We used to work in offices. We used to stay in hotels. We used to eat at restaurants. But now many of us work at coffee shops, we stay in other people’s homes via Airbnb and we eat dinner in a chef’s home dining room thanks to emerging websites like Feastly.
The sharing economy is changing the way we do a lot of things. It’s also disrupting a lot of things, not least of which is how we zone. You can complain all you want about zoning being a tool of exclusion and a remarkable micromanager of the economy -- I’ve done so on many occasions -- but at its core zoning exists to protect people’s health and quality of life from, say, noxious industrial activities or excessive traffic. A complicated regulatory apparatus built up over a century, zoning was ruled constitutional 89 years ago by an extremely conservative Supreme Court. They concluded that modern urban life had become so complicated that restrictions on private property rights were warranted.
Now the sharing economy seems likely to toss the whole thing out the window -- at least in urban areas. In practical terms, there’s little differentiation these days in big cities between where people work, where they sleep and where they eat. The cities that administer complicated zoning ordinances are too overwhelmed to actually enforce them.
But does this mean we should just get rid of zoning altogether? I don’t think we should -- at least not entirely. We still need certain rules on land use segregation, for instance, to make sure that toxic activities don’t take place in residential areas. But the sharing economy surely strengthens the argument for a more market-based approach.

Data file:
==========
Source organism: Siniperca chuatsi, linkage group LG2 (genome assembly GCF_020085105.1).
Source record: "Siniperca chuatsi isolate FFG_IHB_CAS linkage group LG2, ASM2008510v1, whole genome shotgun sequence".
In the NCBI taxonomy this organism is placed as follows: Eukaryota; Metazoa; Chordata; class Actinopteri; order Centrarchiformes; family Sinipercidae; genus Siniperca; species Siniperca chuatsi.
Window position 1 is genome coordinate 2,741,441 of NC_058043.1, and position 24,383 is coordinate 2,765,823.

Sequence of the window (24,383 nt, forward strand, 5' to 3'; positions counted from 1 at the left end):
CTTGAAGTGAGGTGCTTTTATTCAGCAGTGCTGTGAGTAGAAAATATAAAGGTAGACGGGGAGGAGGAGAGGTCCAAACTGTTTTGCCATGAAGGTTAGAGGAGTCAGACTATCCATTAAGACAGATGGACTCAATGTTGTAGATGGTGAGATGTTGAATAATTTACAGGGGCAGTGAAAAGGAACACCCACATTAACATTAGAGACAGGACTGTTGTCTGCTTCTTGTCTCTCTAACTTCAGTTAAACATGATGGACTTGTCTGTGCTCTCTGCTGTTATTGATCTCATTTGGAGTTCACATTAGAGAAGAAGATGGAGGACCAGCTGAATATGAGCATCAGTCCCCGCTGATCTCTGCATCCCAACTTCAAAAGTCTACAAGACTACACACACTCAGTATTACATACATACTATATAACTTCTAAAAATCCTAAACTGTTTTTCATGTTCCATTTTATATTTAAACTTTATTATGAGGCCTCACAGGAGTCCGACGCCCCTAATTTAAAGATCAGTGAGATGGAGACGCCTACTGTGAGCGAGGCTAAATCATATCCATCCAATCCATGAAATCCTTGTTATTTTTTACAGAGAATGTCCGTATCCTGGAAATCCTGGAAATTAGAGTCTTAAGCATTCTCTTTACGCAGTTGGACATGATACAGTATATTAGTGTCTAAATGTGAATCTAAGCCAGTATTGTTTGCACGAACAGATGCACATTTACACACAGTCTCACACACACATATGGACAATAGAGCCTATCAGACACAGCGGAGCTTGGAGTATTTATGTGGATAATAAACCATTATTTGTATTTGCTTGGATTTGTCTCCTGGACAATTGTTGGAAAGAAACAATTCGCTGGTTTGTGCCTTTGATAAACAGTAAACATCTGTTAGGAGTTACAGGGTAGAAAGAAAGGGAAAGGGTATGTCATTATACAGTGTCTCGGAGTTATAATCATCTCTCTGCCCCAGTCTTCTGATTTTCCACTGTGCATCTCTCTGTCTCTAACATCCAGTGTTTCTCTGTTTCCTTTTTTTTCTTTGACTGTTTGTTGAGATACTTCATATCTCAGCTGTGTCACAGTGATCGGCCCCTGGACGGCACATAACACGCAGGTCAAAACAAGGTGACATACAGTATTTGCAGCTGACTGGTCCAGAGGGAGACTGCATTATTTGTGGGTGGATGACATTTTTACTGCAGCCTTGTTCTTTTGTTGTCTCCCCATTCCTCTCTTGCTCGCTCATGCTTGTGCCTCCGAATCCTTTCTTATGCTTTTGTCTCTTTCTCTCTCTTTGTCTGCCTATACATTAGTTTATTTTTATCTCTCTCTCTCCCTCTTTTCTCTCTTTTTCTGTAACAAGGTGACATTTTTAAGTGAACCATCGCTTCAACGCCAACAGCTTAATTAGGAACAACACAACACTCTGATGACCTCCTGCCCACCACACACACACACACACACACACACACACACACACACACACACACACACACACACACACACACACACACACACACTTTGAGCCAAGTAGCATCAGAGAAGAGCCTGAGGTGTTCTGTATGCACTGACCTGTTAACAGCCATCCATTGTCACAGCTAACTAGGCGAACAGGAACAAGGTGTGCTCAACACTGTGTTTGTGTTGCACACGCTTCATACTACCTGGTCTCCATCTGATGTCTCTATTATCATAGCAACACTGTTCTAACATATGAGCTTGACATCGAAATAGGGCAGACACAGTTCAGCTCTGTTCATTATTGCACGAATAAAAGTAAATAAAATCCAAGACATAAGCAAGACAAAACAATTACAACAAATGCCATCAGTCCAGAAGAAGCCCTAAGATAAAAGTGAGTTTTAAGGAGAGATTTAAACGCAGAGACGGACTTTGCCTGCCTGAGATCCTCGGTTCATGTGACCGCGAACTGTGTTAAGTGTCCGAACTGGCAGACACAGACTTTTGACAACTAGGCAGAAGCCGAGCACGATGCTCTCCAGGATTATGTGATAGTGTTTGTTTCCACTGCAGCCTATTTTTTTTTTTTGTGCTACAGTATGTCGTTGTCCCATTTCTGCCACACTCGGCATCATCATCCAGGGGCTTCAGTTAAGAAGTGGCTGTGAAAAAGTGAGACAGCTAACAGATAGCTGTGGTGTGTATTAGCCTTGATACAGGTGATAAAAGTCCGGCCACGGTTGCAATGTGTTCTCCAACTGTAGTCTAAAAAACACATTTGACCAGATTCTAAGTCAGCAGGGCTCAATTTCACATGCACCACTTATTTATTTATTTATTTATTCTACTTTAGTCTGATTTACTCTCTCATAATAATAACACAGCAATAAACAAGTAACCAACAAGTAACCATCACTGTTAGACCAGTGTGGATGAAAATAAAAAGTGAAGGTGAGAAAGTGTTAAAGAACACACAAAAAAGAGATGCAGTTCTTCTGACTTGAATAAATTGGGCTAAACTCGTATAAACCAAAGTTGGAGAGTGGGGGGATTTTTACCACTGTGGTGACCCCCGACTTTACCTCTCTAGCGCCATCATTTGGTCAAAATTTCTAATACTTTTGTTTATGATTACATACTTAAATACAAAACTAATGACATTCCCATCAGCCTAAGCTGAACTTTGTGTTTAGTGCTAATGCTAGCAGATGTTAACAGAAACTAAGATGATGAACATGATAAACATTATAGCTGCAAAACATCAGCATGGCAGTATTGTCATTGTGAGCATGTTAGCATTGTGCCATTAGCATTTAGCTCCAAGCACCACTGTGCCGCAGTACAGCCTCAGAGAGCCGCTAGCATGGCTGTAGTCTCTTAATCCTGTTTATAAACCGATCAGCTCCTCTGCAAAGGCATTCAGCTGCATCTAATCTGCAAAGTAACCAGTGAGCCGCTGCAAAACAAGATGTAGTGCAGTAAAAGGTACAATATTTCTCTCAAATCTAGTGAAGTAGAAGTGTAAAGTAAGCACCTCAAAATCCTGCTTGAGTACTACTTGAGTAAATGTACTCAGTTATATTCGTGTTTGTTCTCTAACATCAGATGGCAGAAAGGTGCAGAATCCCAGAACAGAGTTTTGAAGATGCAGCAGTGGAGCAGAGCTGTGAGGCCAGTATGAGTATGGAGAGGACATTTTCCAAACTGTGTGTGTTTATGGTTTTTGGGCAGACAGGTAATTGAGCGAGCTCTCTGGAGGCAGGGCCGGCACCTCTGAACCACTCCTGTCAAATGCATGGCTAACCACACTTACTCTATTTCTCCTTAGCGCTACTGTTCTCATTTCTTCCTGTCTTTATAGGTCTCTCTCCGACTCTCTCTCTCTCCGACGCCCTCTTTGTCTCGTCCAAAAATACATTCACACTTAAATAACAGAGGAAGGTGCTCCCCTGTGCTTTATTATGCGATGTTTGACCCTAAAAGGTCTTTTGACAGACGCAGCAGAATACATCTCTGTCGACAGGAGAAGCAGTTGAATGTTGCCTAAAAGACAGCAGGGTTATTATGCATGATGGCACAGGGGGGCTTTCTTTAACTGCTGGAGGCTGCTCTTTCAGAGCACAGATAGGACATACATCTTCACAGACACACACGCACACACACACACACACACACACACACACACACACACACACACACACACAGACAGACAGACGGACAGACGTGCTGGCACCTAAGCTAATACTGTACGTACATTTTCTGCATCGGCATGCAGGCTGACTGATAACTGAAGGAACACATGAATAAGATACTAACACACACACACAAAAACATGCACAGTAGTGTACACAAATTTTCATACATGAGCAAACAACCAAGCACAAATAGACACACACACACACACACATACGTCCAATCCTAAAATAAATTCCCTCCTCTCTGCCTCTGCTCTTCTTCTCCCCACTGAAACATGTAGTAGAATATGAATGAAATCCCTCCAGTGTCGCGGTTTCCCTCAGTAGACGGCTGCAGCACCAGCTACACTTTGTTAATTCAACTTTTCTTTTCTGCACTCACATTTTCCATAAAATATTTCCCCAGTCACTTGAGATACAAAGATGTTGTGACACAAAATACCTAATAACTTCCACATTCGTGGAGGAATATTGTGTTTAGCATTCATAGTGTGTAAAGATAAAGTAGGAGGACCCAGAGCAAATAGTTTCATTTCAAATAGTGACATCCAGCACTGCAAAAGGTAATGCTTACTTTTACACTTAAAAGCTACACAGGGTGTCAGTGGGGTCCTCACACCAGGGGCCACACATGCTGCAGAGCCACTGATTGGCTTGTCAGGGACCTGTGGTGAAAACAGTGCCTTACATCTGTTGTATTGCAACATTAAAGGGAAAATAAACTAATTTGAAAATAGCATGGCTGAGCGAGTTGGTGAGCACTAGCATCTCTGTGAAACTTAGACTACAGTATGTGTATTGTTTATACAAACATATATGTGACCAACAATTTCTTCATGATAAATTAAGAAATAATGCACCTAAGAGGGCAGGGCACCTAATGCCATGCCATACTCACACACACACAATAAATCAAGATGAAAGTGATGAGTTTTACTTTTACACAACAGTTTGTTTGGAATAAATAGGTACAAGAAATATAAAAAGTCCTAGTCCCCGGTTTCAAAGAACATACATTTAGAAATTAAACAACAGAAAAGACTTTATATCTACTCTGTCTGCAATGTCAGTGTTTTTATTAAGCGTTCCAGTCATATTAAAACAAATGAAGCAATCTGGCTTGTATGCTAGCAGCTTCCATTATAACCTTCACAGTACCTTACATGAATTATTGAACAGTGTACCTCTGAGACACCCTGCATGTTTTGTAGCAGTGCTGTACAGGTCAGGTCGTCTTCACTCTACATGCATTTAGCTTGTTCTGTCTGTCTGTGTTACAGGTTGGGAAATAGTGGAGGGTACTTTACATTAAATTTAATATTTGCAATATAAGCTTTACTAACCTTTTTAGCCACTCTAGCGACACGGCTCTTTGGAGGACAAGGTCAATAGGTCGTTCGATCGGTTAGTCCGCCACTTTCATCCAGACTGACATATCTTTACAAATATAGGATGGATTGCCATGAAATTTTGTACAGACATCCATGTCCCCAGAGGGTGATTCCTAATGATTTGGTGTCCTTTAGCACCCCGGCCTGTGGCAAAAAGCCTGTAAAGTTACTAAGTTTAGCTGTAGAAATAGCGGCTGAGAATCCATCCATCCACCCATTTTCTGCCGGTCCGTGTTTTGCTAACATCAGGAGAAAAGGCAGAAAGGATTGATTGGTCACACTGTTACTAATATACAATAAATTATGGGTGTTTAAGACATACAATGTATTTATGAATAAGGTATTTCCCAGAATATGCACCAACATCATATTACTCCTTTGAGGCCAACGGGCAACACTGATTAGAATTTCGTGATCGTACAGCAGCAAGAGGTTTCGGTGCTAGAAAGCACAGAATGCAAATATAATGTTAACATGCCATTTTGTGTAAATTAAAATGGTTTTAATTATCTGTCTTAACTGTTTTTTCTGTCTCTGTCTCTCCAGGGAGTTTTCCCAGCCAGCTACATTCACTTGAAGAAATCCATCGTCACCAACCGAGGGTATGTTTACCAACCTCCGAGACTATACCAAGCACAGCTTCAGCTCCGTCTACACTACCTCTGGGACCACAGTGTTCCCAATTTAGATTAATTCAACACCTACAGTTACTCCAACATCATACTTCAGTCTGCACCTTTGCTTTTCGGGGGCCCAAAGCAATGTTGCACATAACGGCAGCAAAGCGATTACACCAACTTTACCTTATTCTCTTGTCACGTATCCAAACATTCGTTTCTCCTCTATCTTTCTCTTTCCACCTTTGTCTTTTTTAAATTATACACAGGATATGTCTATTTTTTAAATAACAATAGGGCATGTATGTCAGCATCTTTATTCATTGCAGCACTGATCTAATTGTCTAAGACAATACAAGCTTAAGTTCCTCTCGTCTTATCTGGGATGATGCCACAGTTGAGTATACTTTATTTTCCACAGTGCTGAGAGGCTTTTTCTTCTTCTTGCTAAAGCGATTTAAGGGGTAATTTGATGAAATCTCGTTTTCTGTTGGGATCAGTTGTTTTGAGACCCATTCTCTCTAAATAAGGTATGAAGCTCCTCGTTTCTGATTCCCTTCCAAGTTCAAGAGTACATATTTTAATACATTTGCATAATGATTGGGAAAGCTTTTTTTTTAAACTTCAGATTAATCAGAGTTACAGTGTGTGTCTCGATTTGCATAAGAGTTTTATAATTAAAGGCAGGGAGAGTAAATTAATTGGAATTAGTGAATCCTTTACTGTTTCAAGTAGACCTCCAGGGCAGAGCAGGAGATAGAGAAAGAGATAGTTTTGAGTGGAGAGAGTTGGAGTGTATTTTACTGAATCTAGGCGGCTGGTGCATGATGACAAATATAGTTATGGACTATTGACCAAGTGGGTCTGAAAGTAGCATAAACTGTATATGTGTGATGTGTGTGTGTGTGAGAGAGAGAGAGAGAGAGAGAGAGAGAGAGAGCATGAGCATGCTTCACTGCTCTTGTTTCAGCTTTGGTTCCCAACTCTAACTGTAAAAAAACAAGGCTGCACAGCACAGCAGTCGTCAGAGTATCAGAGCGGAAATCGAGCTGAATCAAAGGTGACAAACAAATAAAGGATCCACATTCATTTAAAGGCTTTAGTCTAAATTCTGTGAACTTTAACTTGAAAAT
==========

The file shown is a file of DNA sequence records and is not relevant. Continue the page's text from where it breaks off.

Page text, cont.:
That’s where form-based codes come into play. Originally popularized two decades ago by the New Urbanism movement, a form-based code is a land use regulatory tool that focuses more on the form of the buildings than on what goes on inside them. Get the buildings right, the thinking goes, and let the market figure out what activities should go on inside them. Is it an apartment or a hotel? A dining room or a restaurant? The market will figure that out.
Of course, a more market-oriented approach to zoning comes with downsides. It’s worth bearing in mind that not all people -- and not all activities -- are treated equally by the market. Affluent folks can pay more to sleep in an Airbnb bedroom, for instance, but such uses could squeeze lower-income folks out of houses and apartments they need.
So there will likely have to be some brakes placed on the market approach to land use -- like, for example, dedicating Airbnb hotel taxes to affordable housing, as some California municipalities are considering. But even with some restrictions, market-oriented zoning is a better reflection of how people live today than old zoning regulations that had folks fighting over the color of doors and the size of lettering in store windows.